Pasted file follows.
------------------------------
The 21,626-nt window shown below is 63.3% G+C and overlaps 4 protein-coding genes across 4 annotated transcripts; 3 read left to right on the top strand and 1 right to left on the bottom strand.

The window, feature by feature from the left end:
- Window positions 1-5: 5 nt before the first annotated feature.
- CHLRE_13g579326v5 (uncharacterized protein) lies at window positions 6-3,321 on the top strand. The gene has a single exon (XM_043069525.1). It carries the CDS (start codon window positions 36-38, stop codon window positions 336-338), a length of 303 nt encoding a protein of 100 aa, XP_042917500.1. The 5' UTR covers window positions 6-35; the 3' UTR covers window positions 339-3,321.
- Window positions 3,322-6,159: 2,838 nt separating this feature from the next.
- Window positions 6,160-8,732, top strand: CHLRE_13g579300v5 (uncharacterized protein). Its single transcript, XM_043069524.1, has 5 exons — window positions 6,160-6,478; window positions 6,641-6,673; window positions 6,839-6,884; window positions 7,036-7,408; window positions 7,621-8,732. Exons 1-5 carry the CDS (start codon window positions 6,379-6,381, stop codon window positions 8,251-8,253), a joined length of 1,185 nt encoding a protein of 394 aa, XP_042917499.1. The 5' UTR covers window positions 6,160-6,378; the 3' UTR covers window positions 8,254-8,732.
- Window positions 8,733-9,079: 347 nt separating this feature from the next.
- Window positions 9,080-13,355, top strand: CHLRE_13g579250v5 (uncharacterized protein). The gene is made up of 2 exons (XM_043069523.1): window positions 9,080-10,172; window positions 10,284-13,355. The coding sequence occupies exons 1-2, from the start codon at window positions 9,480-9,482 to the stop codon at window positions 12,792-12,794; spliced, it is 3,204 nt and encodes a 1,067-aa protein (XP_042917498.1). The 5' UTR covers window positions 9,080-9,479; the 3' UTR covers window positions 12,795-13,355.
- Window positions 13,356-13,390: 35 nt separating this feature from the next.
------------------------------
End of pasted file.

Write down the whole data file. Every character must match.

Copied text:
The 21,626-nt window shown below is 63.3% G+C and overlaps 4 protein-coding genes across 4 annotated transcripts; 3 read left to right on the top strand and 1 right to left on the bottom strand.

The window, feature by feature from the left end:
- Window positions 1-5: 5 nt before the first annotated feature.
- CHLRE_13g579326v5 (uncharacterized protein) lies at window positions 6-3,321 on the top strand. The gene has a single exon (XM_043069525.1). It carries the CDS (start codon window positions 36-38, stop codon window positions 336-338), a length of 303 nt encoding a protein of 100 aa, XP_042917500.1. The 5' UTR covers window positions 6-35; the 3' UTR covers window positions 339-3,321.
- Window positions 3,322-6,159: 2,838 nt separating this feature from the next.
- Window positions 6,160-8,732, top strand: CHLRE_13g579300v5 (uncharacterized protein). Its single transcript, XM_043069524.1, has 5 exons — window positions 6,160-6,478; window positions 6,641-6,673; window positions 6,839-6,884; window positions 7,036-7,408; window positions 7,621-8,732. Exons 1-5 carry the CDS (start codon window positions 6,379-6,381, stop codon window positions 8,251-8,253), a joined length of 1,185 nt encoding a protein of 394 aa, XP_042917499.1. The 5' UTR covers window positions 6,160-6,378; the 3' UTR covers window positions 8,254-8,732.
- Window positions 8,733-9,079: 347 nt separating this feature from the next.
- Window positions 9,080-13,355, top strand: CHLRE_13g579250v5 (uncharacterized protein). The gene is made up of 2 exons (XM_043069523.1): window positions 9,080-10,172; window positions 10,284-13,355. The coding sequence occupies exons 1-2, from the start codon at window positions 9,480-9,482 to the stop codon at window positions 12,792-12,794; spliced, it is 3,204 nt and encodes a 1,067-aa protein (XP_042917498.1). The 5' UTR covers window positions 9,080-9,479; the 3' UTR covers window positions 12,795-13,355.
- Window positions 13,356-13,390: 35 nt separating this feature from the next.